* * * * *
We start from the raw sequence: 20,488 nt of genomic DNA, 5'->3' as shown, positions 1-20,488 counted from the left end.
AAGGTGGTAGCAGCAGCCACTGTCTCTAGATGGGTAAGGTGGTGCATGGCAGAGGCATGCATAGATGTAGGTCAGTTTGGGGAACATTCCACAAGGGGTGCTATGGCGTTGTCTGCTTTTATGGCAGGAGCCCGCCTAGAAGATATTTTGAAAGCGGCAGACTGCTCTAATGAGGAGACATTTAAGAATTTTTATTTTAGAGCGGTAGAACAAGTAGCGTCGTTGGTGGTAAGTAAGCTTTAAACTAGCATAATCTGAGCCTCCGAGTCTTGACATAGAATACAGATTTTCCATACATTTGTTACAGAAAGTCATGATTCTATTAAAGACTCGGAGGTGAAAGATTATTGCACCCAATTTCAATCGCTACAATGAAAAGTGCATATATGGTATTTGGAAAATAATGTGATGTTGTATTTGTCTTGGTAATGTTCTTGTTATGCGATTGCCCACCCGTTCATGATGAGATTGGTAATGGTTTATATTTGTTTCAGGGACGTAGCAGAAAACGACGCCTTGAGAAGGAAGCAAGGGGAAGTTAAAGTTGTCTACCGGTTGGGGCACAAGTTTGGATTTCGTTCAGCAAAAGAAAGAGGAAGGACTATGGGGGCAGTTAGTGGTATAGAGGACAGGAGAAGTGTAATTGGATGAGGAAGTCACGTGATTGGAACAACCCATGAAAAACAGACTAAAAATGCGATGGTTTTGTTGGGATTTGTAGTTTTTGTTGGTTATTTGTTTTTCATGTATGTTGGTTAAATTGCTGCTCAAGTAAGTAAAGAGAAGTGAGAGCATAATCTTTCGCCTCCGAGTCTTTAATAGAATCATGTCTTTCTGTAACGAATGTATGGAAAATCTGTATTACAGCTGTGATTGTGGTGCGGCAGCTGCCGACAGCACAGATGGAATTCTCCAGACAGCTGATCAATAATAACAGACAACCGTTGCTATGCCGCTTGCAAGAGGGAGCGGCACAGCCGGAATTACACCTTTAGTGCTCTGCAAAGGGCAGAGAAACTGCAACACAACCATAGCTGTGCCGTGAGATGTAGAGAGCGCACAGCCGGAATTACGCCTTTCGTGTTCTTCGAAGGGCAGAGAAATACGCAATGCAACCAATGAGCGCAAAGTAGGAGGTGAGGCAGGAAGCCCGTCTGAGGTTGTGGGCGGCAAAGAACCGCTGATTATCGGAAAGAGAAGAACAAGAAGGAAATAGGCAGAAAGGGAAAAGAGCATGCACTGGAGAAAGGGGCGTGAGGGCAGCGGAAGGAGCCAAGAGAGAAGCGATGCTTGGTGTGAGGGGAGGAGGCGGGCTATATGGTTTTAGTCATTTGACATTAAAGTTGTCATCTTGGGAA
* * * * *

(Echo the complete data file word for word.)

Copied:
We start from the raw sequence: 20,488 nt of genomic DNA, 5'->3' as shown, positions 1-20,488 counted from the left end.
AAGGTGGTAGCAGCAGCCACTGTCTCTAGATGGGTAAGGTGGTGCATGGCAGAGGCATGCATAGATGTAGGTCAGTTTGGGGAACATTCCACAAGGGGTGCTATGGCGTTGTCTGCTTTTATGGCAGGAGCCCGCCTAGAAGATATTTTGAAAGCGGCAGACTGCTCTAATGAGGAGACATTTAAGAATTTTTATTTTAGAGCGGTAGAACAAGTAGCGTCGTTGGTGGTAAGTAAGCTTTAAACTAGCATAATCTGAGCCTCCGAGTCTTGACATAGAATACAGATTTTCCATACATTTGTTACAGAAAGTCATGATTCTATTAAAGACTCGGAGGTGAAAGATTATTGCACCCAATTTCAATCGCTACAATGAAAAGTGCATATATGGTATTTGGAAAATAATGTGATGTTGTATTTGTCTTGGTAATGTTCTTGTTATGCGATTGCCCACCCGTTCATGATGAGATTGGTAATGGTTTATATTTGTTTCAGGGACGTAGCAGAAAACGACGCCTTGAGAAGGAAGCAAGGGGAAGTTAAAGTTGTCTACCGGTTGGGGCACAAGTTTGGATTTCGTTCAGCAAAAGAAAGAGGAAGGACTATGGGGGCAGTTAGTGGTATAGAGGACAGGAGAAGTGTAATTGGATGAGGAAGTCACGTGATTGGAACAACCCATGAAAAACAGACTAAAAATGCGATGGTTTTGTTGGGATTTGTAGTTTTTGTTGGTTATTTGTTTTTCATGTATGTTGGTTAAATTGCTGCTCAAGTAAGTAAAGAGAAGTGAGAGCATAATCTTTCGCCTCCGAGTCTTTAATAGAATCATGTCTTTCTGTAACGAATGTATGGAAAATCTGTATTACAGCTGTGATTGTGGTGCGGCAGCTGCCGACAGCACAGATGGAATTCTCCAGACAGCTGATCAATAATAACAGACAACCGTTGCTATGCCGCTTGCAAGAGGGAGCGGCACAGCCGGAATTACACCTTTAGTGCTCTGCAAAGGGCAGAGAAACTGCAACACAACCATAGCTGTGCCGTGAGATGTAGAGAGCGCACAGCCGGAATTACGCCTTTCGTGTTCTTCGAAGGGCAGAGAAATACGCAATGCAACCAATGAGCGCAAAGTAGGAGGTGAGGCAGGAAGCCCGTCTGAGGTTGTGGGCGGCAAAGAACCGCTGATTATCGGAAAGAGAAGAACAAGAAGGAAATAGGCAGAAAGGGAAAAGAGCATGCACTGGAGAAAGGGGCGTGAGGGCAGCGGAAGGAGCCAAGAGAGAAGCGATGCTTGGTGTGAGGGGAGGAGGCGGGCTATATGGTTTTAGTCATTTGACATTAAAGTTGTCATCTTGGGAA